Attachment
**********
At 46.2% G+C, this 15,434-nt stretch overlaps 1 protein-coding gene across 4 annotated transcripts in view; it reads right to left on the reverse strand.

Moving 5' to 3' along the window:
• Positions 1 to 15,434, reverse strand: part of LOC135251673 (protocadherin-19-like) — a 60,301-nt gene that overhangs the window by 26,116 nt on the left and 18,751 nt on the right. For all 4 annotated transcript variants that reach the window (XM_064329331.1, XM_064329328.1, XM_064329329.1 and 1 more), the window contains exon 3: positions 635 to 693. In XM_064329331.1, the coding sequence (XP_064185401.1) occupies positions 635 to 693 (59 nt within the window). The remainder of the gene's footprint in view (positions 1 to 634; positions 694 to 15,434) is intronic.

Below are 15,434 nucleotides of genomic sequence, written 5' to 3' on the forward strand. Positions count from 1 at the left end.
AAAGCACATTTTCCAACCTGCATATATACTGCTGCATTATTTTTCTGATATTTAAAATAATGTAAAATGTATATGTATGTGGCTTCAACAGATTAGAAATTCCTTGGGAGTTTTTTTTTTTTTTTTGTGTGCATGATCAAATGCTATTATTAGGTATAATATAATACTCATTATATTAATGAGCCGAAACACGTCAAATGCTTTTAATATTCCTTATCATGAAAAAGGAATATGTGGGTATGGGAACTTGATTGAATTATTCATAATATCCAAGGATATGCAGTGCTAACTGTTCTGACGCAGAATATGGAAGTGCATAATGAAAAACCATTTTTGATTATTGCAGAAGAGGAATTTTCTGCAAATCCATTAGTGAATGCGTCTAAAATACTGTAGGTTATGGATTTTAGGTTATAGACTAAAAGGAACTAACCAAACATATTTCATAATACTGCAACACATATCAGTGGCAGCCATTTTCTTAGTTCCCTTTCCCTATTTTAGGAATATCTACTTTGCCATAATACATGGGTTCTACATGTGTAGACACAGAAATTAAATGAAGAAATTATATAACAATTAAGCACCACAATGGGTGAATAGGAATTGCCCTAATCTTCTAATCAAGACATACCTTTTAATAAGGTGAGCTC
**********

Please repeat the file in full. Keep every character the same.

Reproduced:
At 46.2% G+C, this 15,434-nt stretch overlaps 1 protein-coding gene across 4 annotated transcripts in view; it reads right to left on the reverse strand.

Moving 5' to 3' along the window:
• Positions 1 to 15,434, reverse strand: part of LOC135251673 (protocadherin-19-like) — a 60,301-nt gene that overhangs the window by 26,116 nt on the left and 18,751 nt on the right. For all 4 annotated transcript variants that reach the window (XM_064329331.1, XM_064329328.1, XM_064329329.1 and 1 more), the window contains exon 3: positions 635 to 693. In XM_064329331.1, the coding sequence (XP_064185401.1) occupies positions 635 to 693 (59 nt within the window). The remainder of the gene's footprint in view (positions 1 to 634; positions 694 to 15,434) is intronic.

Below are 15,434 nucleotides of genomic sequence, written 5' to 3' on the forward strand. Positions count from 1 at the left end.
AAAGCACATTTTCCAACCTGCATATATACTGCTGCATTATTTTTCTGATATTTAAAATAATGTAAAATGTATATGTATGTGGCTTCAACAGATTAGAAATTCCTTGGGAGTTTTTTTTTTTTTTTTGTGTGCATGATCAAATGCTATTATTAGGTATAATATAATACTCATTATATTAATGAGCCGAAACACGTCAAATGCTTTTAATATTCCTTATCATGAAAAAGGAATATGTGGGTATGGGAACTTGATTGAATTATTCATAATATCCAAGGATATGCAGTGCTAACTGTTCTGACGCAGAATATGGAAGTGCATAATGAAAAACCATTTTTGATTATTGCAGAAGAGGAATTTTCTGCAAATCCATTAGTGAATGCGTCTAAAATACTGTAGGTTATGGATTTTAGGTTATAGACTAAAAGGAACTAACCAAACATATTTCATAATACTGCAACACATATCAGTGGCAGCCATTTTCTTAGTTCCCTTTCCCTATTTTAGGAATATCTACTTTGCCATAATACATGGGTTCTACATGTGTAGACACAGAAATTAAATGAAGAAATTATATAACAATTAAGCACCACAATGGGTGAATAGGAATTGCCCTAATCTTCTAATCAAGACATACCTTTTAATAAGGTGAGCTC